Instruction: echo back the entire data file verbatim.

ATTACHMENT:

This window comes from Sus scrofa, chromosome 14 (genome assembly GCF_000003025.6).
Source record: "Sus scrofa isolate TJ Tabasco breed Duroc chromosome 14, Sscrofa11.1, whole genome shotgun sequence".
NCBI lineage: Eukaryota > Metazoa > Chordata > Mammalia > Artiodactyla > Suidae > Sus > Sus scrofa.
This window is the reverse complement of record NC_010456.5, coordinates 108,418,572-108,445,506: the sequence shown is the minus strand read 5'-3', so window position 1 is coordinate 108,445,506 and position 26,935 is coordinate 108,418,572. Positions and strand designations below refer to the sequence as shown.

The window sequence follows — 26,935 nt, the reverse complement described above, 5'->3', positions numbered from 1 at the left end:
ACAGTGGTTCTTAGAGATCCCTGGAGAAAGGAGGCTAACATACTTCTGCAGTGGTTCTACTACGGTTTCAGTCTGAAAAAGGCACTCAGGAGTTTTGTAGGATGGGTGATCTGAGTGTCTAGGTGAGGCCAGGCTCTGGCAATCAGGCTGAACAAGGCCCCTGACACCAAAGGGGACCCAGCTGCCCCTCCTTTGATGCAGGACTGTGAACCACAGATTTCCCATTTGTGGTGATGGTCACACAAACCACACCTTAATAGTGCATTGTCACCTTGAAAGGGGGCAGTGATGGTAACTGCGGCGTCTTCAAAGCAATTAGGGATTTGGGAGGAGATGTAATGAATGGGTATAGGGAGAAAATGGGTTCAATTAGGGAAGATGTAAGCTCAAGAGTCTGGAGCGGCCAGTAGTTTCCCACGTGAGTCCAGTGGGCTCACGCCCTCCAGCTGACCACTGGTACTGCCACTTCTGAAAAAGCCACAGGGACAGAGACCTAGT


This window comes from Sus scrofa, chromosome 14 (genome assembly GCF_000003025.6).
Source record: "Sus scrofa isolate TJ Tabasco breed Duroc chromosome 14, Sscrofa11.1, whole genome shotgun sequence".
NCBI lineage: Eukaryota > Metazoa > Chordata > Mammalia > Artiodactyla > Suidae > Sus > Sus scrofa.
This window is the reverse complement of record NC_010456.5, coordinates 108,418,572-108,445,506: the sequence shown is the minus strand read 5'-3', so window position 1 is coordinate 108,445,506 and position 26,935 is coordinate 108,418,572. Positions and strand designations below refer to the sequence as shown.

The window sequence follows — 26,935 nt, the reverse complement described above, 5'->3', positions numbered from 1 at the left end:
ACAGTGGTTCTTAGAGATCCCTGGAGAAAGGAGGCTAACATACTTCTGCAGTGGTTCTACTACGGTTTCAGTCTGAAAAAGGCACTCAGGAGTTTTGTAGGATGGGTGATCTGAGTGTCTAGGTGAGGCCAGGCTCTGGCAATCAGGCTGAACAAGGCCCCTGACACCAAAGGGGACCCAGCTGCCCCTCCTTTGATGCAGGACTGTGAACCACAGATTTCCCATTTGTGGTGATGGTCACACAAACCACACCTTAATAGTGCATTGTCACCTTGAAAGGGGGCAGTGATGGTAACTGCGGCGTCTTCAAAGCAATTAGGGATTTGGGAGGAGATGTAATGAATGGGTATAGGGAGAAAATGGGTTCAATTAGGGAAGATGTAAGCTCAAGAGTCTGGAGCGGCCAGTAGTTTCCCACGTGAGTCCAGTGGGCTCACGCCCTCCAGCTGACCACTGGTACTGCCACTTCTGAAAAAGCCACAGGGACAGAGACCTAGT